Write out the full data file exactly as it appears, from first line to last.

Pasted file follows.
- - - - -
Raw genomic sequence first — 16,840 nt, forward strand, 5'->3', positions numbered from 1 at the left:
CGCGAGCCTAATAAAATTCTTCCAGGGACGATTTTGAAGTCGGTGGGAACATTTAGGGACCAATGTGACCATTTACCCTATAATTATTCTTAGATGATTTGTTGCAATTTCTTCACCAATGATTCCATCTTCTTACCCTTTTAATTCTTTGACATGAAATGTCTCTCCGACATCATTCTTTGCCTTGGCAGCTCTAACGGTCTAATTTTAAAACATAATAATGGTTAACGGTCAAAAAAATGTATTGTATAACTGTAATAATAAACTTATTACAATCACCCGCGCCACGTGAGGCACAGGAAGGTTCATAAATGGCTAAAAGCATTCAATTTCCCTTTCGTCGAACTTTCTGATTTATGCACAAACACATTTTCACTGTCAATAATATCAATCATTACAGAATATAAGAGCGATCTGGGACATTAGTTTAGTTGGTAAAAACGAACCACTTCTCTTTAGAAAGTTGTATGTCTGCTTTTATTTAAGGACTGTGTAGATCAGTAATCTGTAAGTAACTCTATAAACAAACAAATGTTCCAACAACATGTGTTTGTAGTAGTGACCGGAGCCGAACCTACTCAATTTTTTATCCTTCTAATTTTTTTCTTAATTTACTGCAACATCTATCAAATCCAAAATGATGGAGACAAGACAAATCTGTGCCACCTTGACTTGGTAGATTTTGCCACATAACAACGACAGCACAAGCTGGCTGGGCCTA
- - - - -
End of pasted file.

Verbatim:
Raw genomic sequence first — 16,840 nt, forward strand, 5'->3', positions numbered from 1 at the left:
CGCGAGCCTAATAAAATTCTTCCAGGGACGATTTTGAAGTCGGTGGGAACATTTAGGGACCAATGTGACCATTTACCCTATAATTATTCTTAGATGATTTGTTGCAATTTCTTCACCAATGATTCCATCTTCTTACCCTTTTAATTCTTTGACATGAAATGTCTCTCCGACATCATTCTTTGCCTTGGCAGCTCTAACGGTCTAATTTTAAAACATAATAATGGTTAACGGTCAAAAAAATGTATTGTATAACTGTAATAATAAACTTATTACAATCACCCGCGCCACGTGAGGCACAGGAAGGTTCATAAATGGCTAAAAGCATTCAATTTCCCTTTCGTCGAACTTTCTGATTTATGCACAAACACATTTTCACTGTCAATAATATCAATCATTACAGAATATAAGAGCGATCTGGGACATTAGTTTAGTTGGTAAAAACGAACCACTTCTCTTTAGAAAGTTGTATGTCTGCTTTTATTTAAGGACTGTGTAGATCAGTAATCTGTAAGTAACTCTATAAACAAACAAATGTTCCAACAACATGTGTTTGTAGTAGTGACCGGAGCCGAACCTACTCAATTTTTTATCCTTCTAATTTTTTTCTTAATTTACTGCAACATCTATCAAATCCAAAATGATGGAGACAAGACAAATCTGTGCCACCTTGACTTGGTAGATTTTGCCACATAACAACGACAGCACAAGCTGGCTGGGCCTA